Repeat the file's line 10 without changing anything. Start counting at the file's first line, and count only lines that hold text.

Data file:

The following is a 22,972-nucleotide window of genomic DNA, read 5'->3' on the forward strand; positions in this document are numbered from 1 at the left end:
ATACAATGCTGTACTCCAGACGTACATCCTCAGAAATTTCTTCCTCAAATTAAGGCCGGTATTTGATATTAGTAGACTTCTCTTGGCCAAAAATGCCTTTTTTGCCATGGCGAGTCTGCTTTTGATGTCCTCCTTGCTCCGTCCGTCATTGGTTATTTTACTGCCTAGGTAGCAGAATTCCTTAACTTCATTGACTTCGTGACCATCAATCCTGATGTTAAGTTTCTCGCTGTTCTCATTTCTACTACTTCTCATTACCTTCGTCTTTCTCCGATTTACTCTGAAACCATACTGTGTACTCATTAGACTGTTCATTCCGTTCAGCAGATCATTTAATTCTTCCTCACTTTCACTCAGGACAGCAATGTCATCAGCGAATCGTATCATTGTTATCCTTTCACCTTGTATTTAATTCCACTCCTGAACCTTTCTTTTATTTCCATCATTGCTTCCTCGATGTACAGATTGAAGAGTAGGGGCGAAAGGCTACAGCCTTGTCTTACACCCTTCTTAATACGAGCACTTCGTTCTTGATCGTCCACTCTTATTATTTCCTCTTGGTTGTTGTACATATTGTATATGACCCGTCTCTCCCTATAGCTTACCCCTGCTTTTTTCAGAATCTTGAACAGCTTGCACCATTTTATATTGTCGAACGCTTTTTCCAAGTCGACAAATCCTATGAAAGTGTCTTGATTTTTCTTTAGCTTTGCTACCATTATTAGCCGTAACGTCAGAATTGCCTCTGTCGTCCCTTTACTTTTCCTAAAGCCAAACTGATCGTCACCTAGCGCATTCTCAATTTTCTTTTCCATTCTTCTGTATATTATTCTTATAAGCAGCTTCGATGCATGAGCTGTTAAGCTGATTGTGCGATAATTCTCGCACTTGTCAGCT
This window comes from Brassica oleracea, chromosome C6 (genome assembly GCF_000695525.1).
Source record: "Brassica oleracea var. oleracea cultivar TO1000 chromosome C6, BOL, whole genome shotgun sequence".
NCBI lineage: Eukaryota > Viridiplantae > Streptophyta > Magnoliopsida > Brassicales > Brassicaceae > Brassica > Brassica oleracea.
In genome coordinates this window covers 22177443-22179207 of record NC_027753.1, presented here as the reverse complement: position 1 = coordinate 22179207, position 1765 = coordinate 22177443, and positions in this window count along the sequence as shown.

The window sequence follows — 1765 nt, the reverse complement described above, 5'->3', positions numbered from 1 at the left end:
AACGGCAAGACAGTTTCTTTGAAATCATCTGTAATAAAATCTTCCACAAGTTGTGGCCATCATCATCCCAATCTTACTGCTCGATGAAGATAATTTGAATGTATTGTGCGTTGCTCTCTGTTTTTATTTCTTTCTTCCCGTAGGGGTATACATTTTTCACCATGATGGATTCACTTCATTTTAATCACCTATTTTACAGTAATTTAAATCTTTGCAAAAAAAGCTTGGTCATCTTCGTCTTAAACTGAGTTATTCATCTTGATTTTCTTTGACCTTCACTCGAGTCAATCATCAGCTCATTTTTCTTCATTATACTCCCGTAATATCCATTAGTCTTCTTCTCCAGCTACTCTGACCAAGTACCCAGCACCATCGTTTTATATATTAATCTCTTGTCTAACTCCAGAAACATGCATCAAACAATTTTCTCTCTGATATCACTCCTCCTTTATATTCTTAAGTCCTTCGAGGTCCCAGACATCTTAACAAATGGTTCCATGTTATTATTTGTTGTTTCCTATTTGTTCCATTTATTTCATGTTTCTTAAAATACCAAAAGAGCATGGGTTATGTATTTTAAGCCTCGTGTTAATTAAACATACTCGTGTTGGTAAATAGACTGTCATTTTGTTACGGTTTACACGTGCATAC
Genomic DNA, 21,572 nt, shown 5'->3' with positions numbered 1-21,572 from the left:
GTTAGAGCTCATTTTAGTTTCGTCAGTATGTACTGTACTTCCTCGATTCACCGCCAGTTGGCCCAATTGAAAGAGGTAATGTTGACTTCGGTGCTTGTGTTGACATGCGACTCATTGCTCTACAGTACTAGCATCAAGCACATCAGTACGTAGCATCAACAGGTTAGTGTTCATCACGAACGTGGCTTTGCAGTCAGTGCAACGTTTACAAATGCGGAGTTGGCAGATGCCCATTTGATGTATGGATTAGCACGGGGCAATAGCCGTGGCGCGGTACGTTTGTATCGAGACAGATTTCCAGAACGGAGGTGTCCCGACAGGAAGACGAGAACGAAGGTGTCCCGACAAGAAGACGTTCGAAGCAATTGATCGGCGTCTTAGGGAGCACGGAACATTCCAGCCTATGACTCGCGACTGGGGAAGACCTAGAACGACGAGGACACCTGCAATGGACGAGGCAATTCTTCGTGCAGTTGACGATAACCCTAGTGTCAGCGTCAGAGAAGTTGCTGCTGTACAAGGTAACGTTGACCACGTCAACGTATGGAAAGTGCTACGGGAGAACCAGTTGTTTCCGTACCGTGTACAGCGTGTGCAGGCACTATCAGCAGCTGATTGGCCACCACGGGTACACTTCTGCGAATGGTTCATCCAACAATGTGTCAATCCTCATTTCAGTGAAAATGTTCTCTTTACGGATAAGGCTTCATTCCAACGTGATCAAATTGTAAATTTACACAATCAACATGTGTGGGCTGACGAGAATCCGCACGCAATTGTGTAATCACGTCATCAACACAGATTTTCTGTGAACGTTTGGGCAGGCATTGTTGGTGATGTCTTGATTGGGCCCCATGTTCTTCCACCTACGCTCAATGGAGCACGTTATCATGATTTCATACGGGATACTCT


GTTAGAGCTCATTTTAGTTTCGTCAGTATGTACTGTACTTCCTCGATTCACCGCCAGTTGGCCCAATTGAAAGAGGTAATGTTGACTTCGGTGCTTGTGTTGACATGCGACTCATTGCTCTACAGTACTAGCATCAAGCACATCAGTACGTAGCATCAACAGGTTAGTGTTCATCACGAACGTGGCTTTGCAGTCAGTGCAACGTTTACAAATGCGGAGTTGGCAGATGCCCATTTGATGTATGGATTAGCACGGGGCAATAGCCGTGGCGCGGTACGTTTGTATCGAGACAGATTTCCAGAACGGAGGTGTCCCGACAGGAAGACGAGAACGAAGGTGTCCCGACAAGAAGACGTTCGAAGCAATTGATCGGCGTCTTAGGGAGCACGGAACATTCCAGCCTATGACTCGCGACTGGGGAAGACCTAGAACGACGAGGACACCTGCAATGGACGAGGCAATTCTTCGTGCAGTTGACGATAACCCTAGTGTCAGCGTCAGAGAAGTTGCTGCTGTACAAGGTAACGTTGACCACGTCAACGTATGGAAAGTGCTACGGGAGAACCAGTTGTTTCCGTACCGTGTACAGCGTGTGCAGGCACTATCAGCAGCTGATTGGCCACCACGGGTACACTTCTGCGAATGGTTCATCCAACAATGTGTCAATCCTCATTTCAGTGAAAATGTTCTCTTTACGGATAAGGCTTCATTCCAACGTGATCAAATTGTAAATTTACACAATCAACATGTGTGGGCTGACGAGAATCCGCACGCAATTGTGTAATCACGTCATCAACACAGATTTTCTGTGAACGTTTGGGCAGGCATTGTTGGTGATGTCTTGATTGGGCCCCATGTTCTTCCACCTACGCTCAATGGAGCACGTTATCATGATTTCATACGGGATACTCT